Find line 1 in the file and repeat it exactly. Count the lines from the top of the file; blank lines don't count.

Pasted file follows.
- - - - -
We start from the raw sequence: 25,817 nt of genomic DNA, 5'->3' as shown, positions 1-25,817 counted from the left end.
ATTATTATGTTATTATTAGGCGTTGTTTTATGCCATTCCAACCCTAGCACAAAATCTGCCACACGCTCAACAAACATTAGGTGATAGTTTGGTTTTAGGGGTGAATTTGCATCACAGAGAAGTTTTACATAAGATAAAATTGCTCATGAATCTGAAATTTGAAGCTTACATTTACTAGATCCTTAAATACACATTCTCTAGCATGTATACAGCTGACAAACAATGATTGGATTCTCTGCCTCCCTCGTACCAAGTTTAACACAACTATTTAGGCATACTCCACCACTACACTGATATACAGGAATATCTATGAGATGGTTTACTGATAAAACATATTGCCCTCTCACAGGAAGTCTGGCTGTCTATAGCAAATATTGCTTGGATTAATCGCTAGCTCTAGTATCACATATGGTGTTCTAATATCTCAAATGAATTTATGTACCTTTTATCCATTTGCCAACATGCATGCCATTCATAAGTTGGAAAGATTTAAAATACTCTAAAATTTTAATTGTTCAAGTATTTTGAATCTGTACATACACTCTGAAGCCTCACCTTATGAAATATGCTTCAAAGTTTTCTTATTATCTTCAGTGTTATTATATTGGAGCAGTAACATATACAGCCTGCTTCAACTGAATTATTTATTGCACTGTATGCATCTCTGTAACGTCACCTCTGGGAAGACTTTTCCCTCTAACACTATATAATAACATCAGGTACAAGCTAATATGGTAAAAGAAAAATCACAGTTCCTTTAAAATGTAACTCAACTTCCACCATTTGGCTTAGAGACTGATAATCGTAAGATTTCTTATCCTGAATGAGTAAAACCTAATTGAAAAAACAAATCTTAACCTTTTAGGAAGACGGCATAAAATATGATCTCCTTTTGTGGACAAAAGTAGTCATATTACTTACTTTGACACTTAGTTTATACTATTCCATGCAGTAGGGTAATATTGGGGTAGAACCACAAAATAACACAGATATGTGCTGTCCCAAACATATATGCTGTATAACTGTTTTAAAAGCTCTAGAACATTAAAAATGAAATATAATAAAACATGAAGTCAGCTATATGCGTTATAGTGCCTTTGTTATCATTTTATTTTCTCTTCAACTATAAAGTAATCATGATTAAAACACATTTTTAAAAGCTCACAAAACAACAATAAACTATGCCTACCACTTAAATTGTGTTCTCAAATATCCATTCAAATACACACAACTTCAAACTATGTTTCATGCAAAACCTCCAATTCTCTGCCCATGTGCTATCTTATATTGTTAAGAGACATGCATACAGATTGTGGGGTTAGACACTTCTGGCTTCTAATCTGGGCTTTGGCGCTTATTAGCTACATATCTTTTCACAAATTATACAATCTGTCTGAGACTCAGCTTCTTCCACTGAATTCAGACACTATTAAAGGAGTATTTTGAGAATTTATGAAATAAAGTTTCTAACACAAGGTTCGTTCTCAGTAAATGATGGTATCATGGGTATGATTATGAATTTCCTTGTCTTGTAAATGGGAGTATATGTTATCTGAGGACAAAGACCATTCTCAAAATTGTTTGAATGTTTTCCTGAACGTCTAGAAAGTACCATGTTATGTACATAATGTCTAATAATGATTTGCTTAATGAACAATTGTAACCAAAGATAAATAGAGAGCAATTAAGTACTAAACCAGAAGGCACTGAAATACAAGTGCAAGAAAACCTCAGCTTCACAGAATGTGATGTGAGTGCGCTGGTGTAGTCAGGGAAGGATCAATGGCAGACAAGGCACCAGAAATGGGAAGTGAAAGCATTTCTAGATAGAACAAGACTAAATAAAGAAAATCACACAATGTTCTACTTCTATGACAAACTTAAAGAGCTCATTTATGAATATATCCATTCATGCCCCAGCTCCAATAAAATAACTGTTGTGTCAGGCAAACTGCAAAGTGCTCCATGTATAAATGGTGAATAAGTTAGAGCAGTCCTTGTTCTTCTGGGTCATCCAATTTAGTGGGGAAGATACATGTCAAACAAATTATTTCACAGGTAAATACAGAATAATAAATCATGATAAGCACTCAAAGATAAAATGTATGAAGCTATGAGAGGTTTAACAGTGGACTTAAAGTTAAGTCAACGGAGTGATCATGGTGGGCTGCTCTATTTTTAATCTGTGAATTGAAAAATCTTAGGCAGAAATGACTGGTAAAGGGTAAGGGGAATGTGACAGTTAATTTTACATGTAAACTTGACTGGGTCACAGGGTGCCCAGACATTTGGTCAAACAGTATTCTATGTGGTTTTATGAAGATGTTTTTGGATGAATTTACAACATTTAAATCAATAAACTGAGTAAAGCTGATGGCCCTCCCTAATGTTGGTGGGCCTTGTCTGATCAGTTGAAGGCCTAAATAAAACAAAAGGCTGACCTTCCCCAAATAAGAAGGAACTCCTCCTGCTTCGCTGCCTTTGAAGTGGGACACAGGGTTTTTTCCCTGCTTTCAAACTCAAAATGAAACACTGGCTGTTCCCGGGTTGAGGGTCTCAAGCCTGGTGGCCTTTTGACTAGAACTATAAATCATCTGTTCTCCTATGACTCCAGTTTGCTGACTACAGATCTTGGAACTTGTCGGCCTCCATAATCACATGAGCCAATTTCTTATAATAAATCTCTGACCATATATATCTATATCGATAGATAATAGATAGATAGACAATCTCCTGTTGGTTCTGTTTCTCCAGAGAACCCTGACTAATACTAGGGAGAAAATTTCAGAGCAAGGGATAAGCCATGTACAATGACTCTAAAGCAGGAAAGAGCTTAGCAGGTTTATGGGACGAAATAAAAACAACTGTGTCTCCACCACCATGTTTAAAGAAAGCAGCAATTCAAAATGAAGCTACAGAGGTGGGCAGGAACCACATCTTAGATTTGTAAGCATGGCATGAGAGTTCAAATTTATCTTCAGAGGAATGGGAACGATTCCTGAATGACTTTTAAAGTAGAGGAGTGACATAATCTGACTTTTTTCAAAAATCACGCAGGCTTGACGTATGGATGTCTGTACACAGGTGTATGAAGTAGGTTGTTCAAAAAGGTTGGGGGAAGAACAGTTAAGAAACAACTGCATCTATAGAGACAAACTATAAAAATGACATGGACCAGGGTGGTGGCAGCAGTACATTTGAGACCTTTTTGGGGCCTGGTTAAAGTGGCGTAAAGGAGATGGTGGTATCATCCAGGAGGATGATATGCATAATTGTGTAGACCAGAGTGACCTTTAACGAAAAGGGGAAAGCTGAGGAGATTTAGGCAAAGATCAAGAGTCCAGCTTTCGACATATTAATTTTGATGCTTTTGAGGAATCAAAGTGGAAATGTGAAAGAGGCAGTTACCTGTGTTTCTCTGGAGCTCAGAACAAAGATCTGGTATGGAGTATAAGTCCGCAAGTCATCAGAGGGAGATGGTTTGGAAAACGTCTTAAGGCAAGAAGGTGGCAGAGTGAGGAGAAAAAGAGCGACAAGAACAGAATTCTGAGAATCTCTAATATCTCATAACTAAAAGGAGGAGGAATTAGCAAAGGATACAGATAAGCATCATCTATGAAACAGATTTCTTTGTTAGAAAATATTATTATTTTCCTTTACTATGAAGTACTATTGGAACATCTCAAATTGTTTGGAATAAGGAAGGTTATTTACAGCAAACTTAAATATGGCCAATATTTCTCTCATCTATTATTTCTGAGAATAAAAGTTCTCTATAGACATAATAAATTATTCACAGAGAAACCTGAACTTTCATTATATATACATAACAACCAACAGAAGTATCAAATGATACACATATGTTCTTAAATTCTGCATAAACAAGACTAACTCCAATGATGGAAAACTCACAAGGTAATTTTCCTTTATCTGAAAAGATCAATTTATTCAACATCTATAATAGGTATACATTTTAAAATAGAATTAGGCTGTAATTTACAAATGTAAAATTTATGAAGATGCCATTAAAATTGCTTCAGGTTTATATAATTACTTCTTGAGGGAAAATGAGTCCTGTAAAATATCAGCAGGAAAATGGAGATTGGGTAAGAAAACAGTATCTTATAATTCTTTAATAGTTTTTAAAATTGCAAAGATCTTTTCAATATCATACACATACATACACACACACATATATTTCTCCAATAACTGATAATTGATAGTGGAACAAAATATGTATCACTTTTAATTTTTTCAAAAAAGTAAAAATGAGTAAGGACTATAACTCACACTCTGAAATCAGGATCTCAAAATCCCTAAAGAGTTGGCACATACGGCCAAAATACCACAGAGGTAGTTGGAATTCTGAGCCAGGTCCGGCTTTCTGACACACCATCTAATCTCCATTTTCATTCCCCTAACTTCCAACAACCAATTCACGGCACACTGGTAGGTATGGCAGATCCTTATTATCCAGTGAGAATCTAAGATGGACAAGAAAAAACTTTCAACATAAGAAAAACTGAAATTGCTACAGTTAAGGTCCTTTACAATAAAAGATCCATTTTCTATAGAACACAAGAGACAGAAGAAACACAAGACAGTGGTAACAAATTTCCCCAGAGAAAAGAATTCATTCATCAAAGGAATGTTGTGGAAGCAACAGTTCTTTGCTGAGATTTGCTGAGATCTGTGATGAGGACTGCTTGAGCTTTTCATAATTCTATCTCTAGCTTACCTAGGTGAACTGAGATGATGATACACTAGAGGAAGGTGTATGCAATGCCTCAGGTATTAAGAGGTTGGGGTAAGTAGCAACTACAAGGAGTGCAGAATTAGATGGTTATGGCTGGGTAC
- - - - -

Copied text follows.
We start from the raw sequence: 25,817 nt of genomic DNA, 5'->3' as shown, positions 1-25,817 counted from the left end.